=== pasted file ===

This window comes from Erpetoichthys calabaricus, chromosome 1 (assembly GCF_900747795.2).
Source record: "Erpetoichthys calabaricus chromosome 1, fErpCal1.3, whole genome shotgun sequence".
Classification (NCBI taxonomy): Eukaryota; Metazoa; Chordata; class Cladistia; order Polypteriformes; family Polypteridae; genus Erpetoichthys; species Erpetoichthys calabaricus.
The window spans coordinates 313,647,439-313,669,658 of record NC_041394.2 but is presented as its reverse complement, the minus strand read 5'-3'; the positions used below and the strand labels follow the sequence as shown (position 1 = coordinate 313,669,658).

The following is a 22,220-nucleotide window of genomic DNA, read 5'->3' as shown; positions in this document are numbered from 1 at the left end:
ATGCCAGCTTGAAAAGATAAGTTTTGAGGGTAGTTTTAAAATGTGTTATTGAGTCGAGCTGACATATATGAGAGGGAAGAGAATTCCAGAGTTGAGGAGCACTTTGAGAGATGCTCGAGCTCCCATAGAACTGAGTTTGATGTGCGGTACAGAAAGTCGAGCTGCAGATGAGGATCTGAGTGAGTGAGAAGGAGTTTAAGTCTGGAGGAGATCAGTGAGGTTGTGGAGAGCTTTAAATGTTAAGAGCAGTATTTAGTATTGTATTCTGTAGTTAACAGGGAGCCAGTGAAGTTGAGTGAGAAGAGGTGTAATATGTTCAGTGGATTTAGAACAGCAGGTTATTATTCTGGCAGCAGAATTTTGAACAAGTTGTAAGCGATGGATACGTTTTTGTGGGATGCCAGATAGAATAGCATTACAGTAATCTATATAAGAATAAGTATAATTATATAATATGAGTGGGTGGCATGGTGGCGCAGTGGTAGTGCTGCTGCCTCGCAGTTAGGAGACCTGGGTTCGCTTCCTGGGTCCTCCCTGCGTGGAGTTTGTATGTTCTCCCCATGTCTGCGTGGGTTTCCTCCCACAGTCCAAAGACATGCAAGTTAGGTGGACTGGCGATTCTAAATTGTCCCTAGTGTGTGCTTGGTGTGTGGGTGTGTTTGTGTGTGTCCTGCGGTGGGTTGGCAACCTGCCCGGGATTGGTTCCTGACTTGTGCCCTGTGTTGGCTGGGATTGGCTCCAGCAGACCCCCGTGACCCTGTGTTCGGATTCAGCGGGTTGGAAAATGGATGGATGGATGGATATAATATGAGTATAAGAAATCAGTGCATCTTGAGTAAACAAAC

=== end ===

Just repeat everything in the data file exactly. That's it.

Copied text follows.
This window comes from Erpetoichthys calabaricus, chromosome 1 (assembly GCF_900747795.2).
Source record: "Erpetoichthys calabaricus chromosome 1, fErpCal1.3, whole genome shotgun sequence".
Classification (NCBI taxonomy): Eukaryota; Metazoa; Chordata; class Cladistia; order Polypteriformes; family Polypteridae; genus Erpetoichthys; species Erpetoichthys calabaricus.
The window spans coordinates 313,647,439-313,669,658 of record NC_041394.2 but is presented as its reverse complement, the minus strand read 5'-3'; the positions used below and the strand labels follow the sequence as shown (position 1 = coordinate 313,669,658).

The following is a 22,220-nucleotide window of genomic DNA, read 5'->3' as shown; positions in this document are numbered from 1 at the left end:
ATGCCAGCTTGAAAAGATAAGTTTTGAGGGTAGTTTTAAAATGTGTTATTGAGTCGAGCTGACATATATGAGAGGGAAGAGAATTCCAGAGTTGAGGAGCACTTTGAGAGATGCTCGAGCTCCCATAGAACTGAGTTTGATGTGCGGTACAGAAAGTCGAGCTGCAGATGAGGATCTGAGTGAGTGAGAAGGAGTTTAAGTCTGGAGGAGATCAGTGAGGTTGTGGAGAGCTTTAAATGTTAAGAGCAGTATTTAGTATTGTATTCTGTAGTTAACAGGGAGCCAGTGAAGTTGAGTGAGAAGAGGTGTAATATGTTCAGTGGATTTAGAACAGCAGGTTATTATTCTGGCAGCAGAATTTTGAACAAGTTGTAAGCGATGGATACGTTTTTGTGGGATGCCAGATAGAATAGCATTACAGTAATCTATATAAGAATAAGTATAATTATATAATATGAGTGGGTGGCATGGTGGCGCAGTGGTAGTGCTGCTGCCTCGCAGTTAGGAGACCTGGGTTCGCTTCCTGGGTCCTCCCTGCGTGGAGTTTGTATGTTCTCCCCATGTCTGCGTGGGTTTCCTCCCACAGTCCAAAGACATGCAAGTTAGGTGGACTGGCGATTCTAAATTGTCCCTAGTGTGTGCTTGGTGTGTGGGTGTGTTTGTGTGTGTCCTGCGGTGGGTTGGCAACCTGCCCGGGATTGGTTCCTGACTTGTGCCCTGTGTTGGCTGGGATTGGCTCCAGCAGACCCCCGTGACCCTGTGTTCGGATTCAGCGGGTTGGAAAATGGATGGATGGATGGATATAATATGAGTATAAGAAATCAGTGCATCTTGAGTAAACAAAC